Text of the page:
Psalm 136 uses a repeating refrain, not just the noted two verses:
כִּי לְעוֹלָם חַסְדּוֹ
The last word, chasdo (3pm possesive, from chesed), is generally translated as "kindness" or "loving kindness". The word "grace" is a different word, chein. See, for example, Psalm 145:8:
חַנּוּן וְרַחוּם יְהוָה
The LORD is gracious, and full of compassion
"Gracious" here is the first Hebrew word (from chein) and "full of compassion" (sometimes "merciful") is the second.
Focusing on chesed, which seems to be the core of the question, the Strongs entry says (down at the end):
(2) in a bad sense, zeal, ardour against anyone, envy (hence reproach)
It gives gives two text references for this meaning, Lev 20:17 and Prov 14:34 (and "some would say Job 6:14").
Lev 20:17 is:
... וְאִישׁ אֲשֶׁר-יִקַּח אֶת-אֲחֹתוֹ בַּת-אָבִיו אוֹ בַת-אִמּוֹ וְרָאָה אֶת-עֶרְוָתָהּ וְהִיא-תִרְאֶה אֶת-עֶרְוָתוֹ, חֶסֶד הוּא
And if a man shall take his sister, his father's daughter, or his mother's daughter, and see her nakedness, and she see his nakedness: it is a shameful thing...
"Chesed" here is translated "shameful thing". The translation used on the Rashi site (from Judaica Press) uses "disgraceful act". Rashi, a medieval scholar and compiler, connects this act of marrying one's sister to an earlier one:
it is a disgraceful act: The Aramaic term for “disgrace” is חִסוּדָא. - [see Onkelos on Gen. 34:14] Its Midrashic interpretation, however, is: If you [object and] say, “But Cain married his sister!” [the answer is:] the Omnipresent [in permitting this marriage,] performed an act of kindness (חֶסֶד), to build His world through him, as it is said: “the world is built on kindness (חֶסֶד) ” (Ps. 89:3). - [Torath Kohanim 20:116]
Marrying one's sister is a shameful act but in the case of Cain it was necessary, so Rashi understands that to be a divine kindness. (Why this doesn't apply to Seth is not explained here.) In other words, he sees the text here, which would normally be understood as "kindness" but talks about marrying a sister, as indicating that marrying one's sister could be a kindness, but not here in Leviticus. (I am probably missing some additional connections here, but this is what I've got.)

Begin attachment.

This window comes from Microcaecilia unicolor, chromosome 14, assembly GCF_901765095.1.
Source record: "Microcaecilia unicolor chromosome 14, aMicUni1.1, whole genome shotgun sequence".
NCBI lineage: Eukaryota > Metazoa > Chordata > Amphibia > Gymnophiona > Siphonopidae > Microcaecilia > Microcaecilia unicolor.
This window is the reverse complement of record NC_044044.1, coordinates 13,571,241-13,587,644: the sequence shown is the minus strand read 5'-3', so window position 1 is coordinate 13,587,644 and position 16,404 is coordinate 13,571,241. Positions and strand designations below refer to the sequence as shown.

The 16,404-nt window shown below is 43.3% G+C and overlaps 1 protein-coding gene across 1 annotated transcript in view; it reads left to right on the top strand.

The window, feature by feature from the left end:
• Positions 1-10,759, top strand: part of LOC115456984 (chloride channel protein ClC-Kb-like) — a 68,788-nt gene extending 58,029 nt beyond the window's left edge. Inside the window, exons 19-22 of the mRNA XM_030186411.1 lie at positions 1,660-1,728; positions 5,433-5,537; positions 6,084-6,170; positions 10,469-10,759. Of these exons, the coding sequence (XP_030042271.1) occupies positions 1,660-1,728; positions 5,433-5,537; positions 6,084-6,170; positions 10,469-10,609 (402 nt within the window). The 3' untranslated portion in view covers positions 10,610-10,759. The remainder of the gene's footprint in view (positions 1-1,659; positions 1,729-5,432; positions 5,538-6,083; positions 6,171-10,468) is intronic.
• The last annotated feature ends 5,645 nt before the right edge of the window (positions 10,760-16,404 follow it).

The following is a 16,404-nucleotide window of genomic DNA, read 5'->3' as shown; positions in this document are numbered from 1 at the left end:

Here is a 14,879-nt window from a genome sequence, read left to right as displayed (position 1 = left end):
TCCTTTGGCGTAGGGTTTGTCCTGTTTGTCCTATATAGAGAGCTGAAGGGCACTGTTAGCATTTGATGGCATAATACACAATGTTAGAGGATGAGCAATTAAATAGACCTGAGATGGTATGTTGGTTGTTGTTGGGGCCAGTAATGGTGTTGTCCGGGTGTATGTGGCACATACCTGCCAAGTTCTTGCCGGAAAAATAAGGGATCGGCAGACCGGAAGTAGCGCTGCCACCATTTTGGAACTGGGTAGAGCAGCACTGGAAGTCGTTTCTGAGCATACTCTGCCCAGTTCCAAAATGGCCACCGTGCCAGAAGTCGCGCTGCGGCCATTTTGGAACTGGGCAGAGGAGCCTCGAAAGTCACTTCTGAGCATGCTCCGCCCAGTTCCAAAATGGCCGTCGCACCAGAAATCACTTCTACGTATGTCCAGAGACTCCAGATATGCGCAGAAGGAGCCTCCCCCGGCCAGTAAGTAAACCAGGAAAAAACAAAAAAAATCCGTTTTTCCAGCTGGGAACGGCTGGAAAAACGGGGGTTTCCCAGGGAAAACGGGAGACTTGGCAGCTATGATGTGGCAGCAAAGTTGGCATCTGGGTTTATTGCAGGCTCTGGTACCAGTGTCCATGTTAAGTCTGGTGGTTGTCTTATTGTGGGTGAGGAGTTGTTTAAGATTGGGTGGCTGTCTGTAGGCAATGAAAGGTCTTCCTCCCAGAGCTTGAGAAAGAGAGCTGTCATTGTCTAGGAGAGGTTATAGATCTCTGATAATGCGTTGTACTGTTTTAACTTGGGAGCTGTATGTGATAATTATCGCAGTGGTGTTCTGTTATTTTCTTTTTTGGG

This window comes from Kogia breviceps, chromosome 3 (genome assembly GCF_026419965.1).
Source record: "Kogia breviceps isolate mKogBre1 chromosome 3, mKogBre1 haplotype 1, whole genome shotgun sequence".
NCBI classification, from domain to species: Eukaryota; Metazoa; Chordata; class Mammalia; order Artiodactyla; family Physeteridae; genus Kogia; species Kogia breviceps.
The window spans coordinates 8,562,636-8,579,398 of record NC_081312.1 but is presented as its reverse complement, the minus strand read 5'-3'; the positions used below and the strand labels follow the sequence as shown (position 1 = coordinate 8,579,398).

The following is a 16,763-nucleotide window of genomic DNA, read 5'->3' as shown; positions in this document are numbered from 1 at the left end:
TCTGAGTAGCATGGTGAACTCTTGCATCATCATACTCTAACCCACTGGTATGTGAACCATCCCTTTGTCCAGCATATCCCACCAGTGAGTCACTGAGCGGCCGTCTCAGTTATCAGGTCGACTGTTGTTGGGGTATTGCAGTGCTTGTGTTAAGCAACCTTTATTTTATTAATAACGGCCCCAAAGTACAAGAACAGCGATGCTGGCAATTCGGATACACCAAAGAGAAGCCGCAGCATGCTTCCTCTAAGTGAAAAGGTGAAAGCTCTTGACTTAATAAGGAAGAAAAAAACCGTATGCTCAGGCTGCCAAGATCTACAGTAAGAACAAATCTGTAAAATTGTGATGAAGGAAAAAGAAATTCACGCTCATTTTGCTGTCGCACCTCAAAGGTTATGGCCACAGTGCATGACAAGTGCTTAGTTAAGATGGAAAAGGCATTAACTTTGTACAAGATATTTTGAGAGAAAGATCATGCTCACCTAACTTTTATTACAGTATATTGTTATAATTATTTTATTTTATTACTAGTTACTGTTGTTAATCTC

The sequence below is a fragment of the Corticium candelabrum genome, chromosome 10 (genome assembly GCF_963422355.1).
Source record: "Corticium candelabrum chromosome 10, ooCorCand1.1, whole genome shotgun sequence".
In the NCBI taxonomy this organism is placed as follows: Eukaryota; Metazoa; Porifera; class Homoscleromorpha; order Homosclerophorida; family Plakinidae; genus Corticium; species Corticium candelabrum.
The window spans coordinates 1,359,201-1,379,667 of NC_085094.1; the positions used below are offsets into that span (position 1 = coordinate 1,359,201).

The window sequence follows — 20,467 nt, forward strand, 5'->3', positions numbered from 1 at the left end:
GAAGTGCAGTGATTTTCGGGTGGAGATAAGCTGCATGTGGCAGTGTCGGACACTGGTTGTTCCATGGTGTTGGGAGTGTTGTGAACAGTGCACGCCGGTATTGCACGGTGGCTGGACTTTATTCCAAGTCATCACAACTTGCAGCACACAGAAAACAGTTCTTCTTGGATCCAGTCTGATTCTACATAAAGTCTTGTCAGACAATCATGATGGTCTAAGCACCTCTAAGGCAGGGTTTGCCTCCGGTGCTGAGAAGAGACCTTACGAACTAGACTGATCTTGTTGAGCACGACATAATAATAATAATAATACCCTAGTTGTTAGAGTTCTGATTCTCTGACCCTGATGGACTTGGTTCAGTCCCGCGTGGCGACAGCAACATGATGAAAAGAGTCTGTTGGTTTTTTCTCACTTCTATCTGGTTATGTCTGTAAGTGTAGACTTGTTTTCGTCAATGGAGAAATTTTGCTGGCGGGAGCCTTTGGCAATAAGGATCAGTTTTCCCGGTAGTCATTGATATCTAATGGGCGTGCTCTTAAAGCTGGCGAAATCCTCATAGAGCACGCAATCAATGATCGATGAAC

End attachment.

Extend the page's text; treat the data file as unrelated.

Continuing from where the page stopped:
Now, turning to Proverbs, the passage in question is:
צְדָקָה תְרוֹמֵם גּוֹי וְחֶסֶד לְאֻמִּים חַטָּאת:
Righteousness exalteth a nation; but sin is a reproach to any people. (JPS)
Charity will elevate a nation, but the kindness of the kingdoms is sin. (Judaic Press)
The latter is closer to the dominant meaning of chesed. Why would JPS and others instead render "reproach"? Rashi offers this interpretation:
but the kindness of the kingdoms is sin: They are the heathens, who rob one to give another.
In other words, it appears to be a kindness, but it's a false kindness -- giving to another is kind, but robbing to get the money to give is certainly not. Rashi does not cite a source for this interpration.
As for Job 6:14, the passage is talking about withholding kindness, but I don't see why "some would say" that's relevant here.
"Kindness" is by far the dominant meaning for chesed. There are some special cases that are negative but can arguably be made to fit with the "kindness" theme nonetheless.
Please note: This answer was written for a neutral, academic audience
and is not intended to be interpreted in the context of a religious
belief or doctrine.